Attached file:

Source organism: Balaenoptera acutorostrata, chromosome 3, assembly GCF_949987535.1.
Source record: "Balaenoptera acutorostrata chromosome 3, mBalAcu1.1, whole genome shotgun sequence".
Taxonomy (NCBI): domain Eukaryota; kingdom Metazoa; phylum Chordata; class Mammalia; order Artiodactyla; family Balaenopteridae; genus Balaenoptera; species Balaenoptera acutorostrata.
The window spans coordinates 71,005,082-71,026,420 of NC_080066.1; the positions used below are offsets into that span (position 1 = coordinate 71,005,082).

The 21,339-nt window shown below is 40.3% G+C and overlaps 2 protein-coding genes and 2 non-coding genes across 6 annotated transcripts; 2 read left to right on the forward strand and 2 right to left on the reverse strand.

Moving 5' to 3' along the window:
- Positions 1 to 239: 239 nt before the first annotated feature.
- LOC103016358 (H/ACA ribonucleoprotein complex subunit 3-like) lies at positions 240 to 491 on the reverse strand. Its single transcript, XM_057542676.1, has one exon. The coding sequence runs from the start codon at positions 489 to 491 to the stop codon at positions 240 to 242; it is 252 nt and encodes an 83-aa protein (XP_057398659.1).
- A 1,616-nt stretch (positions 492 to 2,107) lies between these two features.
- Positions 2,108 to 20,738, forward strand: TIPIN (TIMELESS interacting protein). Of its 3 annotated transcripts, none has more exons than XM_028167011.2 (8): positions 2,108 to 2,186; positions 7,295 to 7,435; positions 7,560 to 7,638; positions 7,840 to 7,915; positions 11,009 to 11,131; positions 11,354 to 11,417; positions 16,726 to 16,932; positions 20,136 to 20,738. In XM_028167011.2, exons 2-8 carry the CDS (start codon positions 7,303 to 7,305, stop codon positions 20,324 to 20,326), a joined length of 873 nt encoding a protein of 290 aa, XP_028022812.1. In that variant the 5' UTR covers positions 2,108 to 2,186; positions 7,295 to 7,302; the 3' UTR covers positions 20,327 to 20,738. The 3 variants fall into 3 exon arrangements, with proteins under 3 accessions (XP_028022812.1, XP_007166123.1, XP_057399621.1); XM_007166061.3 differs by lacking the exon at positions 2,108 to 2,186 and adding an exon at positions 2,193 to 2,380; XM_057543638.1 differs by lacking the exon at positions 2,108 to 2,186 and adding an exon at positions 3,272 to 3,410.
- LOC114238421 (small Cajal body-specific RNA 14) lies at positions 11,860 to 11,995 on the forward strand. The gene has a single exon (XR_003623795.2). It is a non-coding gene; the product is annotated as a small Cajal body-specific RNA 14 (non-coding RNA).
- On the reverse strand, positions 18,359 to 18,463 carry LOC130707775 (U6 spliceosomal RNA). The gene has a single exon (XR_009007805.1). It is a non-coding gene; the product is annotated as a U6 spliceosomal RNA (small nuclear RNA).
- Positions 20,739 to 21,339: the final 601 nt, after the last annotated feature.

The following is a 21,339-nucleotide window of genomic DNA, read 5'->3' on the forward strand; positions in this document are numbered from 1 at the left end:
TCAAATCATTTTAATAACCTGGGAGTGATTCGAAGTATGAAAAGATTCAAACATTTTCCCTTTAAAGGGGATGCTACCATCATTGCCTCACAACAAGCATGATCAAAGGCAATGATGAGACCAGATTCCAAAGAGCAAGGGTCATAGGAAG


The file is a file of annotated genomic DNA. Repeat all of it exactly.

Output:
Source organism: Balaenoptera acutorostrata, chromosome 3, assembly GCF_949987535.1.
Source record: "Balaenoptera acutorostrata chromosome 3, mBalAcu1.1, whole genome shotgun sequence".
Taxonomy (NCBI): domain Eukaryota; kingdom Metazoa; phylum Chordata; class Mammalia; order Artiodactyla; family Balaenopteridae; genus Balaenoptera; species Balaenoptera acutorostrata.
The window spans coordinates 71,005,082-71,026,420 of NC_080066.1; the positions used below are offsets into that span (position 1 = coordinate 71,005,082).

The 21,339-nt window shown below is 40.3% G+C and overlaps 2 protein-coding genes and 2 non-coding genes across 6 annotated transcripts; 2 read left to right on the forward strand and 2 right to left on the reverse strand.

Moving 5' to 3' along the window:
- Positions 1 to 239: 239 nt before the first annotated feature.
- LOC103016358 (H/ACA ribonucleoprotein complex subunit 3-like) lies at positions 240 to 491 on the reverse strand. Its single transcript, XM_057542676.1, has one exon. The coding sequence runs from the start codon at positions 489 to 491 to the stop codon at positions 240 to 242; it is 252 nt and encodes an 83-aa protein (XP_057398659.1).
- A 1,616-nt stretch (positions 492 to 2,107) lies between these two features.
- Positions 2,108 to 20,738, forward strand: TIPIN (TIMELESS interacting protein). Of its 3 annotated transcripts, none has more exons than XM_028167011.2 (8): positions 2,108 to 2,186; positions 7,295 to 7,435; positions 7,560 to 7,638; positions 7,840 to 7,915; positions 11,009 to 11,131; positions 11,354 to 11,417; positions 16,726 to 16,932; positions 20,136 to 20,738. In XM_028167011.2, exons 2-8 carry the CDS (start codon positions 7,303 to 7,305, stop codon positions 20,324 to 20,326), a joined length of 873 nt encoding a protein of 290 aa, XP_028022812.1. In that variant the 5' UTR covers positions 2,108 to 2,186; positions 7,295 to 7,302; the 3' UTR covers positions 20,327 to 20,738. The 3 variants fall into 3 exon arrangements, with proteins under 3 accessions (XP_028022812.1, XP_007166123.1, XP_057399621.1); XM_007166061.3 differs by lacking the exon at positions 2,108 to 2,186 and adding an exon at positions 2,193 to 2,380; XM_057543638.1 differs by lacking the exon at positions 2,108 to 2,186 and adding an exon at positions 3,272 to 3,410.
- LOC114238421 (small Cajal body-specific RNA 14) lies at positions 11,860 to 11,995 on the forward strand. The gene has a single exon (XR_003623795.2). It is a non-coding gene; the product is annotated as a small Cajal body-specific RNA 14 (non-coding RNA).
- On the reverse strand, positions 18,359 to 18,463 carry LOC130707775 (U6 spliceosomal RNA). The gene has a single exon (XR_009007805.1). It is a non-coding gene; the product is annotated as a U6 spliceosomal RNA (small nuclear RNA).
- Positions 20,739 to 21,339: the final 601 nt, after the last annotated feature.

The following is a 21,339-nucleotide window of genomic DNA, read 5'->3' on the forward strand; positions in this document are numbered from 1 at the left end:
TCAAATCATTTTAATAACCTGGGAGTGATTCGAAGTATGAAAAGATTCAAACATTTTCCCTTTAAAGGGGATGCTACCATCATTGCCTCACAACAAGCATGATCAAAGGCAATGATGAGACCAGATTCCAAAGAGCAAGGGTCATAGGAAG